10. Trevor Houser & Rob Bradley & Britt Childs, 2008. "Leveling the Carbon Playing Field: International Competition and US Climate Policy Design," Peterson Institute Press: All Books, Peterson Institute for International Economics, number 4204.
    11. Kent Matthews & Zhiguo Xiao & Xu Zhang, 2009. "Rational Cost Inefficiency in Chinese Banks," Working Papers 292009, Hong Kong Institute for Monetary Research.
    12. Parry, Ian W. H. & Williams, Roberton III & Goulder, Lawrence H., 1999. "When Can Carbon Abatement Policies Increase Welfare? The Fundamental Role of Distorted Factor Markets," Journal of Environmental Economics and Management, Elsevier, vol. 37(1), pages 52-84, January.
    13. Bhagwati, Jagdish & Mavroidis, Petros C., 2007. "Is action against US exports for failure to sign Kyoto Protocol WTO-legal?," World Trade Review, Cambridge University Press, vol. 6(02), pages 299-310, July.
    14. Niklas Ahlgren & Bo Sjo & Jianhua Zhang, 2009. "Panel cointegration of Chinese A and B shares," Applied Financial Economics, Taylor & Francis Journals, vol. 19(23), pages 1859-1871.
    15. Zhang, Ying & Filippov, Sergey, 2009. "Internationalization of Chinese firms in Europe," MERIT Working Papers 041, United Nations University - Maastricht Economic and Social Research Institute on Innovation and Technology (MERIT).
    16. Zhang, ZhongXiang, 1998. "Greenhouse gas emissions trading and the world trading system," MPRA Paper 12971, University Library of Munich, Germany.
    17. Roland Ismer & Karsten Neuhoff, 2007. "Border tax adjustment: a feasible way to support stringent emission trading," European Journal of Law and Economics, Springer, vol. 24(2), pages 137-164, October.
    18. Zhang, Zhong Xiang, 1999. "Should the rules of allocating emissions permits be harmonised?," Ecological Economics, Elsevier, vol. 31(1), pages 11-18, October.
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    Citations

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    Cited by:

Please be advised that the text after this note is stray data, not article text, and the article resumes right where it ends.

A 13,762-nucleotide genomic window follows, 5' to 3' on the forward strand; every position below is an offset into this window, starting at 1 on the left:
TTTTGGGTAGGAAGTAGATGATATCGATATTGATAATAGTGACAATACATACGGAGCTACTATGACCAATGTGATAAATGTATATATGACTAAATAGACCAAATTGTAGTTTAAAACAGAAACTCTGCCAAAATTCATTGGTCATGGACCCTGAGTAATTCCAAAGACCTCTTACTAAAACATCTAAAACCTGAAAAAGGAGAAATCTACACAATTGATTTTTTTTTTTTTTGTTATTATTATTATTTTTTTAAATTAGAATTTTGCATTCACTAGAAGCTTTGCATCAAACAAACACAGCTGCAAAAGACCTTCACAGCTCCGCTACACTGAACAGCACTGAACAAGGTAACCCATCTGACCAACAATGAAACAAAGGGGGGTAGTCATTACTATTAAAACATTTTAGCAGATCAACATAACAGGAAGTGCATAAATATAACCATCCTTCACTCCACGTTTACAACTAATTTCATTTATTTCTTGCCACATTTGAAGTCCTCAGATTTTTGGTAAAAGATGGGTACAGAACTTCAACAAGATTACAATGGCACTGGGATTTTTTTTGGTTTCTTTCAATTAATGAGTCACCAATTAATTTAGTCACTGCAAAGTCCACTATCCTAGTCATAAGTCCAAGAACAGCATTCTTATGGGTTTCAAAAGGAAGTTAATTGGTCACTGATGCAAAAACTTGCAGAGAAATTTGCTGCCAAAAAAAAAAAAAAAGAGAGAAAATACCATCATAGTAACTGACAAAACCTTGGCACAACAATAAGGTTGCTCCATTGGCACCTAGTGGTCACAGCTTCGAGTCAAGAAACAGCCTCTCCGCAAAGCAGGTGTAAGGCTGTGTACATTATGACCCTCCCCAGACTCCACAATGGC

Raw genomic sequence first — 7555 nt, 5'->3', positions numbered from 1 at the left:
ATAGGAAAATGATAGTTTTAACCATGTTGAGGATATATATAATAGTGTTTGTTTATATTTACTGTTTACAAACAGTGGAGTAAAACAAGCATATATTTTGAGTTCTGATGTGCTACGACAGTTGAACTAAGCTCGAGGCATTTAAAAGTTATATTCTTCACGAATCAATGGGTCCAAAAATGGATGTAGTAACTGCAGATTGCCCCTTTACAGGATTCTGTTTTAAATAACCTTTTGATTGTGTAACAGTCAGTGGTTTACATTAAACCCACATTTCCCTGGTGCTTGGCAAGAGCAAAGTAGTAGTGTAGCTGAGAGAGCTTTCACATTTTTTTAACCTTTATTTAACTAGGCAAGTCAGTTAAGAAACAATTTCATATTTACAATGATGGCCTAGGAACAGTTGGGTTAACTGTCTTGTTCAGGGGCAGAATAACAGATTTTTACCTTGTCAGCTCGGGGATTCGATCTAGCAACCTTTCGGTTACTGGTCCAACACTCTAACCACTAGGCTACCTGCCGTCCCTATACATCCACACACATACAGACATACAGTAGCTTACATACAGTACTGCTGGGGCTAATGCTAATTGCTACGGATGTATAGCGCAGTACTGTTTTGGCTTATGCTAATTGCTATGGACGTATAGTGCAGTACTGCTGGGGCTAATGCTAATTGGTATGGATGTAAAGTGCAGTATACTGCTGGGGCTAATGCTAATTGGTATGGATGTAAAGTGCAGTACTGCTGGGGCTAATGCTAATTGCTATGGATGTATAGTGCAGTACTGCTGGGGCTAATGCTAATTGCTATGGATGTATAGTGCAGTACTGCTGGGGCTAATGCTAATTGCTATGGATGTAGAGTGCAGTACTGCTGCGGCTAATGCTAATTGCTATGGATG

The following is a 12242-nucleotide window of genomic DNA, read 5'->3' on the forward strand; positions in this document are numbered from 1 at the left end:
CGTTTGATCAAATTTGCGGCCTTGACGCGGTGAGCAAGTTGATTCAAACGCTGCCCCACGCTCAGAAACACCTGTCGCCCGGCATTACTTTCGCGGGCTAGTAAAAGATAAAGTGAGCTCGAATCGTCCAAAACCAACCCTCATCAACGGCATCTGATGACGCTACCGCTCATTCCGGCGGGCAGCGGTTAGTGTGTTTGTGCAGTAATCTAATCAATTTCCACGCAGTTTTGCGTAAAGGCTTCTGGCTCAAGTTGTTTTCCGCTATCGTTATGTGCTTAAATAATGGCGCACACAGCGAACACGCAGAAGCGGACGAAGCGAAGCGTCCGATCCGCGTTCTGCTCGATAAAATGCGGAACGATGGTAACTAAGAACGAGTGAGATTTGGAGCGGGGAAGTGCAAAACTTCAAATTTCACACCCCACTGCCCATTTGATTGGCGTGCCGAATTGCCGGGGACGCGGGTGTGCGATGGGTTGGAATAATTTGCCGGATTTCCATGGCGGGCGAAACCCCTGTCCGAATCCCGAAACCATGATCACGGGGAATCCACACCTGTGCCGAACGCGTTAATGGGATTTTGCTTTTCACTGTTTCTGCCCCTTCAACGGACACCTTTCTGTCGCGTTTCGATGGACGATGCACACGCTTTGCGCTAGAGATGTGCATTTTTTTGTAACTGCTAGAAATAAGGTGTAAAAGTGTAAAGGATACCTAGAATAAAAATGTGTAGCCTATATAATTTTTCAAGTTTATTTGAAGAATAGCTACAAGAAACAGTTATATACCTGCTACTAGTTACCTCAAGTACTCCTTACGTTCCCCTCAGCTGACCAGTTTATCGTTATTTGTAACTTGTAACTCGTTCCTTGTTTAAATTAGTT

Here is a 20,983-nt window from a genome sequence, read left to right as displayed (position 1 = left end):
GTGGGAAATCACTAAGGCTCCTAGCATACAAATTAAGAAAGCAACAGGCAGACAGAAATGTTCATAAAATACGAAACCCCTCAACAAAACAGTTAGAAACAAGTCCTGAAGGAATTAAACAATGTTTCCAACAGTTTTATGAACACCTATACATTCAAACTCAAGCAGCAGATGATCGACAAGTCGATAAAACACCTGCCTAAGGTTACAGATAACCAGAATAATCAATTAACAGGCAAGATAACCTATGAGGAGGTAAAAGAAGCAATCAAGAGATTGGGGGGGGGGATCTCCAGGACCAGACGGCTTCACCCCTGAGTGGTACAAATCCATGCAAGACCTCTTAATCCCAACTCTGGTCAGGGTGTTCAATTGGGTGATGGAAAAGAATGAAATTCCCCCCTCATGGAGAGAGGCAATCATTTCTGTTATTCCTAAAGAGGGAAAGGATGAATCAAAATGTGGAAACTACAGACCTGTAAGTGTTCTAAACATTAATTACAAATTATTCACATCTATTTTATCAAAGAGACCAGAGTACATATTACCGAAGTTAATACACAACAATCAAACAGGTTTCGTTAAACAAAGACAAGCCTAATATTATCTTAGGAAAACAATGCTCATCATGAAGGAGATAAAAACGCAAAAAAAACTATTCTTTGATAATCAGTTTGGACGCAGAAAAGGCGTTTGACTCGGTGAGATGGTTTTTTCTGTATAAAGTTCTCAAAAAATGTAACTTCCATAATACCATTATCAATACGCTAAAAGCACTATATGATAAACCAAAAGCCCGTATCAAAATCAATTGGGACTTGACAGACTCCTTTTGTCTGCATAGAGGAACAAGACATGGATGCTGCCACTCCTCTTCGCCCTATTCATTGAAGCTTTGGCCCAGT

1. Thomas Eichner & Rüdiger Pethig, 2015. "Unilateral Climate Policy with Production-Based and Consumption-Based Carbon Emission Taxes," Environmental & Resource Economics, Springer;European Association of Environmental and Resource Economists, vol. 61(2), pages 141-163, June.
    2. Zhang, ZhongXiang, 2010. "China in the transition to a low-carbon economy," Energy Policy, Elsevier, vol. 38(11), pages 6638-6653, November.
    3. Julien Bueb & Lilian Richieri Hanania & Alice Leclezio, 2016. "Border adjustment mechanisms : Elements for economic, legal, and political analysis," Sciences Po publications 2016/20, Sciences Po.
    4. Julien Bueb & Lilian Hanania & Alice Le Clézio, 2016. "Border adjustment mechanisms Elements for economic, legal, and political analysis," WIDER Working Paper Series 020, World Institute for Development Economic Research (UNU-WIDER).
    5. Julien Bueb & Lilian Richieri Hanania & Alice Leclezio, 2017. "Border Adjustment Mechanisms: Elements for Economic, Legal, and Political Analysis," Sciences Po publications info:hdl:2441/3fenpfdsd19, Sciences Po.
    6. Eichner, Thomas & Pethig, Rüdiger, 2015. "Unilateral consumption-based carbon taxes and negative leakage," Resource and Energy Economics, Elsevier, vol. 40(C), pages 127-142.

    More about this item

    Keywords

    Post-2012 climate negotiations; Border carbon adjustments; Carbon tariffs; Emissions allowance requirements; Cap-and-trade regime; Lieberman-Warner bill; Waxman-Markey bill; World Trade Organization; Kyoto Protocol; Developing countries; United States;

    JEL classification:

    • F18 - International Economics - - Trade - - - Trade and Environment
    • Q48 - Agricultural and Natural Resource Economics; Environmental and Ecological Economics - - Energy - - - Government Policy
    • Q56 - Agricultural and Natural Resource Economics; Environmental and Ecological Economics - - Environmental Economics - - - Environment and Development; Environment and Trade; Sustainability; Environmental Accounts and Accounting; Environmental Equity; Population Growth
    • Q54 - Agricultural and Natural Resource Economics; Environmental and Ecological Economics - - Environmental Economics - - - Climate; Natural Disasters and their Management; Global Warming
    • Q58 - Agricultural and Natural Resource Economics; Environmental and Ecological Economics - - Environmental Economics - - - Environmental Economics: Government Policy